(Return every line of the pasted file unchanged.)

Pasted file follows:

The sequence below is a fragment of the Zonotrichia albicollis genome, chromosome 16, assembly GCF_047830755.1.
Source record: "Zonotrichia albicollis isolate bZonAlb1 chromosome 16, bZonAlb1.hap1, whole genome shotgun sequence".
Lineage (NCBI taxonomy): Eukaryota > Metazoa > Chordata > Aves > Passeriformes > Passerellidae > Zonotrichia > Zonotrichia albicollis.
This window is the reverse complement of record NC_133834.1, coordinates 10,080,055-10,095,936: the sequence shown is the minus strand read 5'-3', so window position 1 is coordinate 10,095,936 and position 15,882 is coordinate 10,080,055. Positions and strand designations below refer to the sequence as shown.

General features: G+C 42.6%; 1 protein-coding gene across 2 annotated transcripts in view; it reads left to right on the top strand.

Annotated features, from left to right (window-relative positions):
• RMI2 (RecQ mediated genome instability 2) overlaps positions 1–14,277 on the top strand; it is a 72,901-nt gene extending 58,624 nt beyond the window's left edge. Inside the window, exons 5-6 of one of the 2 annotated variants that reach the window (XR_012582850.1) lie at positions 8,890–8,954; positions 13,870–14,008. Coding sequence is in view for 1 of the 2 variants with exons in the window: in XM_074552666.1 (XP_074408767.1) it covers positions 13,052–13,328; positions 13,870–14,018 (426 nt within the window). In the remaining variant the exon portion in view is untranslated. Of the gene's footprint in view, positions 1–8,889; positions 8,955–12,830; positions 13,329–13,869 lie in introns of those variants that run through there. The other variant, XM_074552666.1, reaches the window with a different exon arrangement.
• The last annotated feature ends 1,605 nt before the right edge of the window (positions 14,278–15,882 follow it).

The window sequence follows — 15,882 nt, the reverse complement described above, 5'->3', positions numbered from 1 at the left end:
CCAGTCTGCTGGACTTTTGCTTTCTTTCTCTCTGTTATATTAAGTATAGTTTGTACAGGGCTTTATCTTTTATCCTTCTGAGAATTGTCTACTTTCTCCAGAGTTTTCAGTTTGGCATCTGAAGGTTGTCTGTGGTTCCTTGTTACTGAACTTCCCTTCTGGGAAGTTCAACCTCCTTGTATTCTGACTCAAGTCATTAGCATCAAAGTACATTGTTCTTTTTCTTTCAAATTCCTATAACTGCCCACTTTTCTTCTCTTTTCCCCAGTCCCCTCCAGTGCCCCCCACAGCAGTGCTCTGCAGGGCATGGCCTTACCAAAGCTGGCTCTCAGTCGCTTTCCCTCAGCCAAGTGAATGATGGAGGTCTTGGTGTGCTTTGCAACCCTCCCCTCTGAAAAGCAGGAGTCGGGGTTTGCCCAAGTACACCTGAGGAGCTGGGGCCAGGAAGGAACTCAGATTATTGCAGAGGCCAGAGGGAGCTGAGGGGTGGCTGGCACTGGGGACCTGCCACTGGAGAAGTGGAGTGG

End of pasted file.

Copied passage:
The sequence below is a fragment of the Zonotrichia albicollis genome, chromosome 16, assembly GCF_047830755.1.
Source record: "Zonotrichia albicollis isolate bZonAlb1 chromosome 16, bZonAlb1.hap1, whole genome shotgun sequence".
Lineage (NCBI taxonomy): Eukaryota > Metazoa > Chordata > Aves > Passeriformes > Passerellidae > Zonotrichia > Zonotrichia albicollis.
This window is the reverse complement of record NC_133834.1, coordinates 10,080,055-10,095,936: the sequence shown is the minus strand read 5'-3', so window position 1 is coordinate 10,095,936 and position 15,882 is coordinate 10,080,055. Positions and strand designations below refer to the sequence as shown.

General features: G+C 42.6%; 1 protein-coding gene across 2 annotated transcripts in view; it reads left to right on the top strand.

Annotated features, from left to right (window-relative positions):
• RMI2 (RecQ mediated genome instability 2) overlaps positions 1–14,277 on the top strand; it is a 72,901-nt gene extending 58,624 nt beyond the window's left edge. Inside the window, exons 5-6 of one of the 2 annotated variants that reach the window (XR_012582850.1) lie at positions 8,890–8,954; positions 13,870–14,008. Coding sequence is in view for 1 of the 2 variants with exons in the window: in XM_074552666.1 (XP_074408767.1) it covers positions 13,052–13,328; positions 13,870–14,018 (426 nt within the window). In the remaining variant the exon portion in view is untranslated. Of the gene's footprint in view, positions 1–8,889; positions 8,955–12,830; positions 13,329–13,869 lie in introns of those variants that run through there. The other variant, XM_074552666.1, reaches the window with a different exon arrangement.
• The last annotated feature ends 1,605 nt before the right edge of the window (positions 14,278–15,882 follow it).

The window sequence follows — 15,882 nt, the reverse complement described above, 5'->3', positions numbered from 1 at the left end:
CCAGTCTGCTGGACTTTTGCTTTCTTTCTCTCTGTTATATTAAGTATAGTTTGTACAGGGCTTTATCTTTTATCCTTCTGAGAATTGTCTACTTTCTCCAGAGTTTTCAGTTTGGCATCTGAAGGTTGTCTGTGGTTCCTTGTTACTGAACTTCCCTTCTGGGAAGTTCAACCTCCTTGTATTCTGACTCAAGTCATTAGCATCAAAGTACATTGTTCTTTTTCTTTCAAATTCCTATAACTGCCCACTTTTCTTCTCTTTTCCCCAGTCCCCTCCAGTGCCCCCCACAGCAGTGCTCTGCAGGGCATGGCCTTACCAAAGCTGGCTCTCAGTCGCTTTCCCTCAGCCAAGTGAATGATGGAGGTCTTGGTGTGCTTTGCAACCCTCCCCTCTGAAAAGCAGGAGTCGGGGTTTGCCCAAGTACACCTGAGGAGCTGGGGCCAGGAAGGAACTCAGATTATTGCAGAGGCCAGAGGGAGCTGAGGGGTGGCTGGCACTGGGGACCTGCCACTGGAGAAGTGGAGTGG